A farmer, Mr Adolphus Ogbonna, has warned that food security may be threatened seriously in Nigeria in the near future because of persistent herdsmen attacks and climate change.
In Lagos on Friday, Ogbonna said the future of agriculture was not looking good, due to recurring attacks on farmers in many parts of the country.
Farmers in Africa’s most populous nation are currently contending with an onslaught of bloody attacks by herdsmen, forcing many farmers to avoid going to their farms to stay alive.
Ogbonna said the problems of farmers had also been compounded by issues relating to climate change, stressing that the development called for government’s immediate attention.
He argued that government must tackle herdsmen invasions head-long and also evolve scientific methods in doing agriculture and handling the problem of climate change.
The crop farmer said that farmers in the country must embrace year-round irrigation farming to stay in business and provide food for the teeming populace.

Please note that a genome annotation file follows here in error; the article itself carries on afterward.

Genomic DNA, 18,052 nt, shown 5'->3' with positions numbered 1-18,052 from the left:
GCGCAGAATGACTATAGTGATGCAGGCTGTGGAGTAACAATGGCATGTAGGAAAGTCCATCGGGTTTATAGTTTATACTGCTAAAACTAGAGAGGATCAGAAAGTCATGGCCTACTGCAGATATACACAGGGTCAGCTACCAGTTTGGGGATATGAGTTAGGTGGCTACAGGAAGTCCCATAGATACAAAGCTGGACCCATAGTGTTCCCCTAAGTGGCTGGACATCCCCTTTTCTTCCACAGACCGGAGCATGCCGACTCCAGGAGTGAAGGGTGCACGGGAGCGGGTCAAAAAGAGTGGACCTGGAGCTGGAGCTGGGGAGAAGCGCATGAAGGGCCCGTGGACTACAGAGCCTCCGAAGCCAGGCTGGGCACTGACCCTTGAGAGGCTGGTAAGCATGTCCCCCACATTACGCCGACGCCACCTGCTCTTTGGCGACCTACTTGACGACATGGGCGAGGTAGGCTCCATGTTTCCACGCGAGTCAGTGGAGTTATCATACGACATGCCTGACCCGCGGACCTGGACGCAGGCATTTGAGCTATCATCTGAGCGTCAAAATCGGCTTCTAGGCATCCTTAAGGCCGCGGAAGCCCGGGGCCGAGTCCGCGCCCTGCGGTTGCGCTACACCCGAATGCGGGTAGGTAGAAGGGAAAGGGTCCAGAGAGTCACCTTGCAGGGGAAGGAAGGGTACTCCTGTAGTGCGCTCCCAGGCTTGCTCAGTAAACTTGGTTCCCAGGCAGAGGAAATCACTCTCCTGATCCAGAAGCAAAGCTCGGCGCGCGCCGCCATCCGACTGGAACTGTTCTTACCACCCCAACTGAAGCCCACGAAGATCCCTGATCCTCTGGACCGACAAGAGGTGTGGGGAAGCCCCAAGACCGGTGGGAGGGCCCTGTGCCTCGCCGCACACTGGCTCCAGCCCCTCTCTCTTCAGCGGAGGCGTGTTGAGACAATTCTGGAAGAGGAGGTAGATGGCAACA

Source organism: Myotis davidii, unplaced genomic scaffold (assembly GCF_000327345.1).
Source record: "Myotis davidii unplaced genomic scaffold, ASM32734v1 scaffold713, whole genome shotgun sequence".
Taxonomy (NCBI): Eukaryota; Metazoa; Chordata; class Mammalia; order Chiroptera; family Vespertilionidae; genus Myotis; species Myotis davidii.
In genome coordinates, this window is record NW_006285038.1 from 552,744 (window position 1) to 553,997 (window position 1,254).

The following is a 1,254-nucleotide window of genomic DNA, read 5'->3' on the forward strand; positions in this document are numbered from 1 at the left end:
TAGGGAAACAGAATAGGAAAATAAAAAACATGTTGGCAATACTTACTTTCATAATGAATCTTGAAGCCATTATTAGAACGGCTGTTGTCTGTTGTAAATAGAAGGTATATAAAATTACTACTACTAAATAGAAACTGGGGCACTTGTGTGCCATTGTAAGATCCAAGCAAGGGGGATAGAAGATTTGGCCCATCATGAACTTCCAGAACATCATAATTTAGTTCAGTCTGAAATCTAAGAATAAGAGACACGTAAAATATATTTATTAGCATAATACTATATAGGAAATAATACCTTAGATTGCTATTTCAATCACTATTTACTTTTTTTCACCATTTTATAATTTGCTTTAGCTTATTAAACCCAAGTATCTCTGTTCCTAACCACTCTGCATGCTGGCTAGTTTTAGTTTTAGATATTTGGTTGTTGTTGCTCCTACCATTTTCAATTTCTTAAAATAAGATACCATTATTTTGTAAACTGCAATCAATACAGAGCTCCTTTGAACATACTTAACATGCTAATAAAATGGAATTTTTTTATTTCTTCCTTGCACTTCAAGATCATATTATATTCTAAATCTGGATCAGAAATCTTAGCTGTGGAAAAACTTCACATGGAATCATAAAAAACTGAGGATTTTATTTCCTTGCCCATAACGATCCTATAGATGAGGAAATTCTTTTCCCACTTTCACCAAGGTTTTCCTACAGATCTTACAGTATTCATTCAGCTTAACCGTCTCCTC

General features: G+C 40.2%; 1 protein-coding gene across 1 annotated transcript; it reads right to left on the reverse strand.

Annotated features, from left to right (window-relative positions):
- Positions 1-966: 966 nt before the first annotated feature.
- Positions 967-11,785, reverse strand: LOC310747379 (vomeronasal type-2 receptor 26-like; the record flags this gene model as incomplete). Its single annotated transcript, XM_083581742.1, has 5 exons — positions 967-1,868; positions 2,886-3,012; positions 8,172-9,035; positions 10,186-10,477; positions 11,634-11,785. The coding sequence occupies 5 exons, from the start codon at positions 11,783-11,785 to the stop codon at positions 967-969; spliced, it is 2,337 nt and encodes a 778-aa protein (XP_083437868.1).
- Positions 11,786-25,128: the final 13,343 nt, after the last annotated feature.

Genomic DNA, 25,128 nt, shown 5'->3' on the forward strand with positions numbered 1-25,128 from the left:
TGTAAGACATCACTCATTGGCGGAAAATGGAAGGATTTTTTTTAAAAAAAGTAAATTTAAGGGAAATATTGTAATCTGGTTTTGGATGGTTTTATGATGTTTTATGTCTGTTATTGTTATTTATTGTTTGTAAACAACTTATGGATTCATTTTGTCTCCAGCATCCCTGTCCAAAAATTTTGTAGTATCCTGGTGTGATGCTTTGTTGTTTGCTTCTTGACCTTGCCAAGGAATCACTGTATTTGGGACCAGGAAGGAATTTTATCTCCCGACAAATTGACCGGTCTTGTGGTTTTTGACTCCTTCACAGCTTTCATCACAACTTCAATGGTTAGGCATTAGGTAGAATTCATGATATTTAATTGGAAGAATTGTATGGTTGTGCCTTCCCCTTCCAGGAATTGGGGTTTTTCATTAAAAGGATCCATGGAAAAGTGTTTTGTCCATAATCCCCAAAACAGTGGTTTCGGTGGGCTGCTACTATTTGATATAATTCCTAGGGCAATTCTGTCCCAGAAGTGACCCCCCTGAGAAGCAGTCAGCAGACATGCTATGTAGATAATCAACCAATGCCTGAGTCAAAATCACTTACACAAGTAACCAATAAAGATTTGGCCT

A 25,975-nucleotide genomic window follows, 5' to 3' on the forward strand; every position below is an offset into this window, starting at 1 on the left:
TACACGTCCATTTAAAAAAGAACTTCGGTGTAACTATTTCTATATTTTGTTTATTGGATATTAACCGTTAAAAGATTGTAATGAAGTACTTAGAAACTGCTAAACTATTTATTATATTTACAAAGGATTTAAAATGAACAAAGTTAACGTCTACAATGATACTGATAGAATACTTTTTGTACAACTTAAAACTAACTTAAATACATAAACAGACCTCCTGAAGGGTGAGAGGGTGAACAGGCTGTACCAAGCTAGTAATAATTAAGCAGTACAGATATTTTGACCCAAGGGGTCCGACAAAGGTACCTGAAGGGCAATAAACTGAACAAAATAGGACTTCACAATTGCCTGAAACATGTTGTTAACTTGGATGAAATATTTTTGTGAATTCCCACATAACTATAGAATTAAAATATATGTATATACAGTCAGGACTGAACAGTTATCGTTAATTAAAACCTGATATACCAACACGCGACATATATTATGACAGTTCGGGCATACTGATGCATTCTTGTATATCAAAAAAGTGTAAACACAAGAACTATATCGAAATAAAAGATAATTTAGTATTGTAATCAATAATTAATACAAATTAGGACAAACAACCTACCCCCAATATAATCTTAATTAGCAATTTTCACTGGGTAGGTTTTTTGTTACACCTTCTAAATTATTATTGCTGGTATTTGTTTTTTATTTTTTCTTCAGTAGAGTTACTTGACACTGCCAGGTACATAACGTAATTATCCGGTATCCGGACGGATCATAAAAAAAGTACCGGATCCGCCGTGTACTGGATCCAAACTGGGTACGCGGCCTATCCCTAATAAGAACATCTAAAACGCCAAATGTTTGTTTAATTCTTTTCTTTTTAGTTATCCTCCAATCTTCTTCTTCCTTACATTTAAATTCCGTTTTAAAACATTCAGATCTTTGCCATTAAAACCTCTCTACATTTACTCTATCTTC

“Most Nigerian farmers cultivate their farms, based on the weather but when there is drought everything is affected.
‘‘The local farmer needs to turn away from a climate-dependent farming. Setting up an irrigation system is the best bet for the local farmer, although this will involve huge funds.
“Climate change poses a lot of challenges to the Nigerian farmer, so I advise a move towards irrigation farming, instead of waiting for the rains.”
He also spoke on the need for young entrepreneurs with interest in farming to learn the ropes before embarking on agriculture as a business venture.
“Most youths these days are not interested in tedious work on farms. Young people should get a good place to learn farming properly before embarking on it as a business.
“They must have a strong passion for farming. Farming is not a get-rich-quick scheme.
Ogbonna, who is the Chief Executive Officer of Emperors Farms, advised those involved in farming to concentrate their efforts on building an enduring value-chain rather than focusing on production alone.
Enumerating a multiplicity of challenges facing crop farmers in the country, he said that serious attention should be paid to how to improve the agriculture value-chain.
“As a country we should stop focusing on crop production alone when it comes to agriculture.
‘‘We should consider what value we are adding to what we are producing. We must have to put more effort in our value-chain.
The crop farmer lamented that getting access to funds, land, equipment and inadequate manpower had remained critical problems to Nigerian farmers from year to year.